Revealed: London bomber's links to Briton in suicide attack on Tel Aviv

Leeds man who blew up train at Edgware Road was associate of conspirators who murdered three in Israel bar in 2003

The Independent on Sunday has learnt that Mohammed Sidique Khan, 30, who carried out the Edgware Road bombing, was friendly with Omar Sharif, one of two Britons who plotted a joint suicide attack in Israel in April 2003.

The disclosure comes as police continued their investigation yesterday into possible links between the four suicide bomb attacks on 7 July and the devices used in the botched attacks last Thursday. One theory is that the explosives used last week were either part of the same batch as those used on 7 July or made to the same formula - using commonly available chemicals to create the home-made explosive acetone peroxide.

Security experts believe Thursday's devices may have failed to explode because the explosives had degraded. Acetone peroxide is known to deteriorate quickly. Police now have samples from last Thursday's attacks to compare to unused explosives found in Leeds 12 days ago.

Police attempts to uncover the 7 July bombers' network of terrorist contacts are focusing on Khan's relationship with Sharif. Despite pre-recording a "suicide bombers" video in advance, Sharif failed to detonate his device; but his co-conspirator Asif Hanif carried out his attack, claiming three lives at Mike's Place in Tel Aviv. Sharif ran off, but his body was later washed up on a nearby coast.

It is now thought that Sharif's family lived in Leeds before they moved to Derby and that he went to the same mosque in Beeston as Khan, who was brought up in the area before moving to Dewsbury.

A possible link emerged last week after it was disclosed that Khan had visited Israel for a day in February 2003, raising suspicions that he had been on a reconnaissance trip for Sharif and Hanif, both of Pakistani descent.

As this paper disclosed last week, Khan is also believed to be linked to al-Qa'ida. He was identified by a Pakistani-American computer expert, Mohammed Junaid Babar, 29, who was arrested after attending al-Qa'ida summit meetings in Pakistan. These links strengthen suspicions that Khan was the dominant influence on the other two bombers from Leeds, Hasib Hussain, 18, who carried out the No 30 bus bombing, and Shahzad Tanweer, 22, who carried out the Aldgate Tube attack.

As the investigation into the London bombings continued abroad, police inquiries in Leeds were winding down. On Friday, the Metropolitan Police released without charge a 29-year-old man arrested on 12 July in Beeston under terrorism legislation. It is believed the man is Navid Fiaz, who held keys for the Hamara youth centre and Iqra Islamic bookshop, where the bombers are said to have congregated.

Locals believe Mr Fiaz may have been able to help anti-terrorism officers piece together key elements of the plot, and links between the bombers, because he is one of the area's most trusted youth and community activists.

While police carried out a controlled fire on Thursday to destroy explosive traces at the plotters' "bomb factory" several miles away in Alexandra Grove, the scaffolding and white plastic sheeting covering the bombers' houses and a local Islamic bookshop in Beeston was being taken down. Police guards on the properties have also gone.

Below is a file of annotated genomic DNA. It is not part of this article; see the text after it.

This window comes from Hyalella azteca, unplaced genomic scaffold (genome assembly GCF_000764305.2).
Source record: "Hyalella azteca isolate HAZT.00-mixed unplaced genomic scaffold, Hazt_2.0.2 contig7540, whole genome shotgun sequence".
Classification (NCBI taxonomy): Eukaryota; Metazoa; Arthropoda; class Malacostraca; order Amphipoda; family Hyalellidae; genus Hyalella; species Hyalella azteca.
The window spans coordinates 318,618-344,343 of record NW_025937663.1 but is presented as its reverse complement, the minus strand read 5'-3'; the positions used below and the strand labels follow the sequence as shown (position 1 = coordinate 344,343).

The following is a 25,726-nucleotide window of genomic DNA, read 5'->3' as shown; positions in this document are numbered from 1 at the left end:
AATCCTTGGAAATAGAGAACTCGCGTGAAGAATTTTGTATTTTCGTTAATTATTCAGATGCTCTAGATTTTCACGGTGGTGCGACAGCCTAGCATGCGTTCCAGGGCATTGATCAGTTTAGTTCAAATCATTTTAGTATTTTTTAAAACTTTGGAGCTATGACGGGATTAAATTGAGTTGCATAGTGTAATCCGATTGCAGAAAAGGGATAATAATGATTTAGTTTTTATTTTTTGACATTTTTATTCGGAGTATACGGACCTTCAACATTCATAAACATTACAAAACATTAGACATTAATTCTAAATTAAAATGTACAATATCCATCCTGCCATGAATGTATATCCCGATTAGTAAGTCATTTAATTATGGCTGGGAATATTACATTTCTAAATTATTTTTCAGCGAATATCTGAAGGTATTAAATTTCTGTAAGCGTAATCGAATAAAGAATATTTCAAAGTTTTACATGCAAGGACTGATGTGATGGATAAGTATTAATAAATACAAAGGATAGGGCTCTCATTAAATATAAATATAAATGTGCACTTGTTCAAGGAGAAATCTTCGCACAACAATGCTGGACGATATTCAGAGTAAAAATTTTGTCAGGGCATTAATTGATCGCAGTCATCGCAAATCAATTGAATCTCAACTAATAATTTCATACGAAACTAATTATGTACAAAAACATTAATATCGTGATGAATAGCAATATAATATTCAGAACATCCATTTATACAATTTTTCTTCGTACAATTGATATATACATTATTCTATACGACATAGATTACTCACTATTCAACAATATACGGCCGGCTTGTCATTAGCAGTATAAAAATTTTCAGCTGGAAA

The Iqra bookshop, the only Islamic bookshop in Leeds, was alleged to be a focus of radical activity in the area and to have had links to Saudi Arabian Islamist groups. Police raided it nine days ago. However, Muslim activists have denied any hardline ties and one of the bookshop's workers, who refused to give his name, insisted that the most radical material it had was from the Stop the War Coalition protesting about the Iraq war. "There was nothing there inciting terrorism, any more than people would be incited to terrorism by watching the bombings on TV," he said.

Only the lower-storey windows on Tanweer's family home remained boarded up; his family is still living under police protection elsewhere. Fears that the bombers' homes would be targeted in retaliation escalated after an attempted arson attack on Thursday on the home of Jermaine Lindsay, who carried out the King's Cross attack.

Petrol and diesel was allegedly found near the house on North Road, Aylesbury, Buckinghamshire, on Friday morning. Yesterday, a teenager was charged with arson.

Beeston locals said yesterday that life was returning to normal. "It's all calmed down," said one. "I'm surprised how quickly that's happened."

Councillor Khizar Iqbal said Dewsbury was also far less unsettled than people had feared. Both Leeds and Dewsbury have a history of far-right and neo-Nazi activity.

However, one local Beeston resident, Asif, said there were still fears that far-right groups could attack now that most of the police had left.

Meanwhile, several hundred anti-war activists and Muslim activists staged three "Walk for Peace" marches into Leeds city centre yesterday afternoon. Protesters denounced the terrorists who planned the 7 July attacks, and insisted they had no claim to be acting for other Muslims.

* A leader of the Stop the War Coalition, Lindsey German, has consulted lawyers about suing the satellite channel Sky News because she believes it implied that she might have been the fourth London suicide bomber. Sky appears to have mistaken the name of the Jamaican-born bomber, Jermaine Lindsay, with hers when there was initial confusion over his identity.

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